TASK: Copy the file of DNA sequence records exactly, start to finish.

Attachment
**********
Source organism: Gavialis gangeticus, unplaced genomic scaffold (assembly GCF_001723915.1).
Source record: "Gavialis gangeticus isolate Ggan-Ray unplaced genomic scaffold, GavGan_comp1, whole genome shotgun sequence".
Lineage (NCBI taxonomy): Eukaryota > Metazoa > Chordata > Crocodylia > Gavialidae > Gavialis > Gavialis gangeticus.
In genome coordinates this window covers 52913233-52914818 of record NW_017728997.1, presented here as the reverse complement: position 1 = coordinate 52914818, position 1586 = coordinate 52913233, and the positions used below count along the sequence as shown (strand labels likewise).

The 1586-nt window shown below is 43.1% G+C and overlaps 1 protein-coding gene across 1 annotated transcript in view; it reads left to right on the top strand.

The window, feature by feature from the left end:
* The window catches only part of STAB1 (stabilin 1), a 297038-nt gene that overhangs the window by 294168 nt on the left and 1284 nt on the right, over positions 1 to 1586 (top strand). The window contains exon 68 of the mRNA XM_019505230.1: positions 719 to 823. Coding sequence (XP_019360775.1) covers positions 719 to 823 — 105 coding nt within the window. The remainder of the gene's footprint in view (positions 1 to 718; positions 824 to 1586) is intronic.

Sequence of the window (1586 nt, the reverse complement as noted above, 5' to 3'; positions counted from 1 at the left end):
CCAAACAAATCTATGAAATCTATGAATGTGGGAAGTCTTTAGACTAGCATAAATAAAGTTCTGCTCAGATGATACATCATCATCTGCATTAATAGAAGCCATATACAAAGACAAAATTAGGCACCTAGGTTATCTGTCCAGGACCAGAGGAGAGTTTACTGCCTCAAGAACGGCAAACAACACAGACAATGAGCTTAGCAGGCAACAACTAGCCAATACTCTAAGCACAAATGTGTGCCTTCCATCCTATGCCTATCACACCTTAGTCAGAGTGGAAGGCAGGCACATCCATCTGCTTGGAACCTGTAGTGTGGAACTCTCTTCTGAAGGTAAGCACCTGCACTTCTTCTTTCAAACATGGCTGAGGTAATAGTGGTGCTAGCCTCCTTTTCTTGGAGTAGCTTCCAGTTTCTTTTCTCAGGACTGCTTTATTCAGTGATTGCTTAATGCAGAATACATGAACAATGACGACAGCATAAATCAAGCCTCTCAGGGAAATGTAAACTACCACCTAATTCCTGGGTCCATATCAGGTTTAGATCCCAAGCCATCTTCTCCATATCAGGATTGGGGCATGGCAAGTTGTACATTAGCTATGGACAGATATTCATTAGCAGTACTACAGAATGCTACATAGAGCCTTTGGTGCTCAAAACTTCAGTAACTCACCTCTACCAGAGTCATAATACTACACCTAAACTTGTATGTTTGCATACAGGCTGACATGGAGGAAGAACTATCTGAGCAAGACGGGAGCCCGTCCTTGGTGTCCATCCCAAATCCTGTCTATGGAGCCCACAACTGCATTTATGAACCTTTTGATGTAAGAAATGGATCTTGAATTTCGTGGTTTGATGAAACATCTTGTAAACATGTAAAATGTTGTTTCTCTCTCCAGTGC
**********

Source organism: Gavialis gangeticus, unplaced genomic scaffold (assembly GCF_001723915.1).
Source record: "Gavialis gangeticus isolate Ggan-Ray unplaced genomic scaffold, GavGan_comp1, whole genome shotgun sequence".
Lineage (NCBI taxonomy): Eukaryota > Metazoa > Chordata > Crocodylia > Gavialidae > Gavialis > Gavialis gangeticus.
In genome coordinates this window covers 52913233-52914818 of record NW_017728997.1, presented here as the reverse complement: position 1 = coordinate 52914818, position 1586 = coordinate 52913233, and the positions used below count along the sequence as shown (strand labels likewise).

The 1586-nt window shown below is 43.1% G+C and overlaps 1 protein-coding gene across 1 annotated transcript in view; it reads left to right on the top strand.

The window, feature by feature from the left end:
* The window catches only part of STAB1 (stabilin 1), a 297038-nt gene that overhangs the window by 294168 nt on the left and 1284 nt on the right, over positions 1 to 1586 (top strand). The window contains exon 68 of the mRNA XM_019505230.1: positions 719 to 823. Coding sequence (XP_019360775.1) covers positions 719 to 823 — 105 coding nt within the window. The remainder of the gene's footprint in view (positions 1 to 718; positions 824 to 1586) is intronic.

Sequence of the window (1586 nt, the reverse complement as noted above, 5' to 3'; positions counted from 1 at the left end):
CCAAACAAATCTATGAAATCTATGAATGTGGGAAGTCTTTAGACTAGCATAAATAAAGTTCTGCTCAGATGATACATCATCATCTGCATTAATAGAAGCCATATACAAAGACAAAATTAGGCACCTAGGTTATCTGTCCAGGACCAGAGGAGAGTTTACTGCCTCAAGAACGGCAAACAACACAGACAATGAGCTTAGCAGGCAACAACTAGCCAATACTCTAAGCACAAATGTGTGCCTTCCATCCTATGCCTATCACACCTTAGTCAGAGTGGAAGGCAGGCACATCCATCTGCTTGGAACCTGTAGTGTGGAACTCTCTTCTGAAGGTAAGCACCTGCACTTCTTCTTTCAAACATGGCTGAGGTAATAGTGGTGCTAGCCTCCTTTTCTTGGAGTAGCTTCCAGTTTCTTTTCTCAGGACTGCTTTATTCAGTGATTGCTTAATGCAGAATACATGAACAATGACGACAGCATAAATCAAGCCTCTCAGGGAAATGTAAACTACCACCTAATTCCTGGGTCCATATCAGGTTTAGATCCCAAGCCATCTTCTCCATATCAGGATTGGGGCATGGCAAGTTGTACATTAGCTATGGACAGATATTCATTAGCAGTACTACAGAATGCTACATAGAGCCTTTGGTGCTCAAAACTTCAGTAACTCACCTCTACCAGAGTCATAATACTACACCTAAACTTGTATGTTTGCATACAGGCTGACATGGAGGAAGAACTATCTGAGCAAGACGGGAGCCCGTCCTTGGTGTCCATCCCAAATCCTGTCTATGGAGCCCACAACTGCATTTATGAACCTTTTGATGTAAGAAATGGATCTTGAATTTCGTGGTTTGATGAAACATCTTGTAAACATGTAAAATGTTGTTTCTCTCTCCAGTGC